A version of this story aired on NPR's "All Things Considered" on February 29, 2012
A few months ago, WNPR reported on a unique training program for veterans at the University of Connecticut. A consortium of business schools run The Entreprenuership Bootcamp for Veterans with Disabilities, which teaches veterans to be their own boss.
As part of our Coming Home project, WNPR's Lucy Nalpathanchil follows up with an EBV grad who is now a small business-owner.
25-year-old Edward Young spends a lot of time in his Ford Truck. It's a F350 dually that tows an enclosed 2-car trailer. Young lives in Connecticut and runs an auto transport business that takes him all over the country to pick up and drop off vehicles.
This delivery in a suburb outside Hartford is a jaw dropper, he's unloading a 1989 black Rolls Royce. "It's a boat! Really, it's probably a good 19 feet long. Black and leather I think it's even got heated seats. It's a beautiful car, practically brand new."
Just four years ago Young was in Iraq driving convoys as a Navy Seabee. After a year deployment he came home and struggled with finding work and drinking too much. He had trouble connecting with his family and became suicidal. Young ended up getting counseling for PTSD at the local VA hospital. He says the long distance drives help him cope.
"You know it's easier just to get away. It seems like I'm avoiding life home but being on the road is like being deployed, it's kind of the same thing. Keeping busy."
After leaving the service, Young thought about running his own business. And after attending a veterans' forum at a local community college last year, he learned he could actually do it. He applied for and was accepted into the Entrepreneurship Bootcamp for Veterans with Disabilities at the University of Connecticut.
Mike Haynie, a former Air Force officer and Professor of Entreprenuership at Syracuse came up with the idea, known as EBV, in 2007. Today, Syracuse, UConn and six other business schools run the free training program that helps veterans learn everything from business and marketing plans, to creating their own websites and logos. All free of charge.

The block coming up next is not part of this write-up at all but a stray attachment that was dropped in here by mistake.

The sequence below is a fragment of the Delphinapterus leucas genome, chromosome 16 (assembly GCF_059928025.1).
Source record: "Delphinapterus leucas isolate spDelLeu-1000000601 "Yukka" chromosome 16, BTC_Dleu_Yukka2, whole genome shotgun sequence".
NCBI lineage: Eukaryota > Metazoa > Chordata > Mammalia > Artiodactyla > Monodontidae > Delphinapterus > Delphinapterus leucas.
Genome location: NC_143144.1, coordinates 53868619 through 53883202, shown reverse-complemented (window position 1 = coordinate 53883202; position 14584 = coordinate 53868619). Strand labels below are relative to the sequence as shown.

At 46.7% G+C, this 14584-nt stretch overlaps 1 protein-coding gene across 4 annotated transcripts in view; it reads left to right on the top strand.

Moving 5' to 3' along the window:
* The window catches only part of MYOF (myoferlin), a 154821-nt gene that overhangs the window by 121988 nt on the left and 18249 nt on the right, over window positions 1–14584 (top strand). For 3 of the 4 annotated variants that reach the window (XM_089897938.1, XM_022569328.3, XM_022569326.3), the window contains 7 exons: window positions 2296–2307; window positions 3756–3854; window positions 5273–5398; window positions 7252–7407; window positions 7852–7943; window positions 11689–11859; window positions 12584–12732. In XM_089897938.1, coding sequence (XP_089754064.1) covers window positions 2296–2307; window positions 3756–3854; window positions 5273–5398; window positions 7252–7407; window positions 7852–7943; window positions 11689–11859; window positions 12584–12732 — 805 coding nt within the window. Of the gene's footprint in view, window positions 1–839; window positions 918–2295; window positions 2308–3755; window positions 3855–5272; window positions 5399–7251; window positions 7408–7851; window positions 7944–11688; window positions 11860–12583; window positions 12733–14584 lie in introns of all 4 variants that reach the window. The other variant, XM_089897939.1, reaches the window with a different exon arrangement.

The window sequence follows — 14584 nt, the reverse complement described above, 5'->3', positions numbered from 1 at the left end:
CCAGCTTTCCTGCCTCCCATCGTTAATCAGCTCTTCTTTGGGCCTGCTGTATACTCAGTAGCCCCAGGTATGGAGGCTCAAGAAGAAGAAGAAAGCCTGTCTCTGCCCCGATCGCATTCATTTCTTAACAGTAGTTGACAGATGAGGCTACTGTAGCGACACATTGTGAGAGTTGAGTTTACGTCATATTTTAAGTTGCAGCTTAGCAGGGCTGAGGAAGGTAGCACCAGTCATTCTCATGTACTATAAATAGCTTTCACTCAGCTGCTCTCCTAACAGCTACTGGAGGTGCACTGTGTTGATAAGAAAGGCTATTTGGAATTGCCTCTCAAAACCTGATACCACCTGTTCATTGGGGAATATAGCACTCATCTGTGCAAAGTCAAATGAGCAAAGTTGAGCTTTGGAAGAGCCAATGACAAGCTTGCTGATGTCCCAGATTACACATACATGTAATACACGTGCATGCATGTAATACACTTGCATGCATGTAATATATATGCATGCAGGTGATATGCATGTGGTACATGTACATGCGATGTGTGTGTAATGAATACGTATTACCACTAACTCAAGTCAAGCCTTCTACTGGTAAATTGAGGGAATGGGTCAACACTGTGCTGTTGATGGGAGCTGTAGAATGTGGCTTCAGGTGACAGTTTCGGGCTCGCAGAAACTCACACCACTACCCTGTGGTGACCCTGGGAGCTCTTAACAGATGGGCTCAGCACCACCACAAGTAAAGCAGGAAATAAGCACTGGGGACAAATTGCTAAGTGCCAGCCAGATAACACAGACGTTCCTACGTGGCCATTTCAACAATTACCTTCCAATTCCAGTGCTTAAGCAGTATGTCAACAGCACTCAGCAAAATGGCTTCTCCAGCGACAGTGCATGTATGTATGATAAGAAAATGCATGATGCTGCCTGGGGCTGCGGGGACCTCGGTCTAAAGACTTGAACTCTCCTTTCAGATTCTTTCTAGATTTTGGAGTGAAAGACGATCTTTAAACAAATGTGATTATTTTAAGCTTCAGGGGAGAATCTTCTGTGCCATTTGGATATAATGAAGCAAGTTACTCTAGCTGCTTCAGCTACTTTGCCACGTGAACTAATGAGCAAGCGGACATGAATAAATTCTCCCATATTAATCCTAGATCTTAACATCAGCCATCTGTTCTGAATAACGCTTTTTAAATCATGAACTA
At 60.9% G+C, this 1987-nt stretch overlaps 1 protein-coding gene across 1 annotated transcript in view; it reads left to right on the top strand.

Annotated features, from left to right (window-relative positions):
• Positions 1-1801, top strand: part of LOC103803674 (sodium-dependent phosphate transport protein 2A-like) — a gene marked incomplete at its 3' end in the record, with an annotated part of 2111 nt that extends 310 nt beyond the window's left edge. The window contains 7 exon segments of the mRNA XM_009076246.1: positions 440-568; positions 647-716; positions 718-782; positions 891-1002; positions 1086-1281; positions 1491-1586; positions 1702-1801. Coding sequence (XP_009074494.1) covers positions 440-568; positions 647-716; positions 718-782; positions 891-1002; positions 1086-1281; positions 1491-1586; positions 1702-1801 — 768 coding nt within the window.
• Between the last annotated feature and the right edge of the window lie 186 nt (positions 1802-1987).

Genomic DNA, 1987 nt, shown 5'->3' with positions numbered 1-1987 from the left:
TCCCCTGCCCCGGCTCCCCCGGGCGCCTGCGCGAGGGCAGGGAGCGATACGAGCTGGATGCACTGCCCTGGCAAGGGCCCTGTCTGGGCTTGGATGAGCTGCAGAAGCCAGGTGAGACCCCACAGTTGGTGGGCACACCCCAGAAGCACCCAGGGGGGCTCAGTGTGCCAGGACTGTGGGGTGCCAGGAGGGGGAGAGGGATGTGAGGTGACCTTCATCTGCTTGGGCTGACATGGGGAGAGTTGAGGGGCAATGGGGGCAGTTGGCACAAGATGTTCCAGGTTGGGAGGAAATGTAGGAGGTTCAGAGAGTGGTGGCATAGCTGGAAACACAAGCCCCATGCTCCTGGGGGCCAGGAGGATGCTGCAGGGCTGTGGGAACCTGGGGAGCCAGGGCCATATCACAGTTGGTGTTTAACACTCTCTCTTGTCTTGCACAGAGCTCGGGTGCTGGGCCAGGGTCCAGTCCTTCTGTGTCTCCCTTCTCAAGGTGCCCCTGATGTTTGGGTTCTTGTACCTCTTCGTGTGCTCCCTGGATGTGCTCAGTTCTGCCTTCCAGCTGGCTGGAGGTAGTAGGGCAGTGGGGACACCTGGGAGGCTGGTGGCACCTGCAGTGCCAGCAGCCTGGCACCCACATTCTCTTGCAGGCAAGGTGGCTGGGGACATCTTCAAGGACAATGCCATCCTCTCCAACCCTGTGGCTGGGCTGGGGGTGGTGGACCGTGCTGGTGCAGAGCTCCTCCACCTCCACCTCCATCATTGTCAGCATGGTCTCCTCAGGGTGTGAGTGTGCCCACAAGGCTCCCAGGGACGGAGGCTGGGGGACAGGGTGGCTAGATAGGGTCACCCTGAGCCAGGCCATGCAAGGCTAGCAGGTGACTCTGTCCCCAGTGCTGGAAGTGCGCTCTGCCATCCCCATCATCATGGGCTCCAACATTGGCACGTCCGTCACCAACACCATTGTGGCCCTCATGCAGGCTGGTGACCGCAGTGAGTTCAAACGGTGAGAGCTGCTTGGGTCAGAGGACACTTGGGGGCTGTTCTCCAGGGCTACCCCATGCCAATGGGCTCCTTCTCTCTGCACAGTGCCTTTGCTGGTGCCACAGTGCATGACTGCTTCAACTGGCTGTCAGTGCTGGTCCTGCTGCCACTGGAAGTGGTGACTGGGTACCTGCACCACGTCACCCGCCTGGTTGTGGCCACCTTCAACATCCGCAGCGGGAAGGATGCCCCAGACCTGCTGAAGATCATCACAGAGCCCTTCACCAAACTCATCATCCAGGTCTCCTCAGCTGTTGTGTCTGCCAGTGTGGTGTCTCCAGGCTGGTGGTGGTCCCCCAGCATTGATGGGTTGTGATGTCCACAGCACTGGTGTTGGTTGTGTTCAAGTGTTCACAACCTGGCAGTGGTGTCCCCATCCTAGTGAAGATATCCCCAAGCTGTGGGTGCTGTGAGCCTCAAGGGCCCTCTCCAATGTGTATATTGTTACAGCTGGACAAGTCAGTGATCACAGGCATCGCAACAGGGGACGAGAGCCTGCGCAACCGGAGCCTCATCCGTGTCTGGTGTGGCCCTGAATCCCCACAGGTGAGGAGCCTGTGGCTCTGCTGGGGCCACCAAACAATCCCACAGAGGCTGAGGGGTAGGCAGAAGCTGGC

Haynie says veterans are drawn to the intensity of the 2 month program and recalls the story of one particular EBV grad. "He said as a Marine Infantry officer, I learned how to make sense of chaos and I learned to make decisions in the face of chaos and really that is what entrepreneurship is all about."
Since 2008, more than 400 veterans have completed EBV. Nearly 70 percent of them have launched a business. Haynie says a large alumni network is one of the keys to their success. "I have a very very long list of successful alumni in a broad spectrum of industries who have come to us and said if you have a veteran interested in starting a business in real estate, or media or whatever it is. Let me help them, let me mentor them."
Marine, Brian Iglesias is an EBV grad who launched his own film company in 2009. "My mentor was the VP for distribution for Fox Searchlight, you couldn't get any better than that."
Haynie says the wait list for EBV keeps growing. Last year there was room for only 35 percent of the nearly 500 who applied.
Even with EBV's training and connections, Ed Young still struggled to get his business started. He applied to ten different banks before finding one that would give him a loan. And he's just starting to make money. Despite the challenges Young says he's happy being his own boss and now he's going to work on his personal relationships.
"I have problems connecting with people all the time. Especially family members. It just feels like I missed a lot in everyone's life and it's trying to play catch-up."
Young's plan is to keep driving, so he can make enough money to expand. He says he'd like to hire a fellow veteran because the camaraderie of military life doesn't end once the service is over.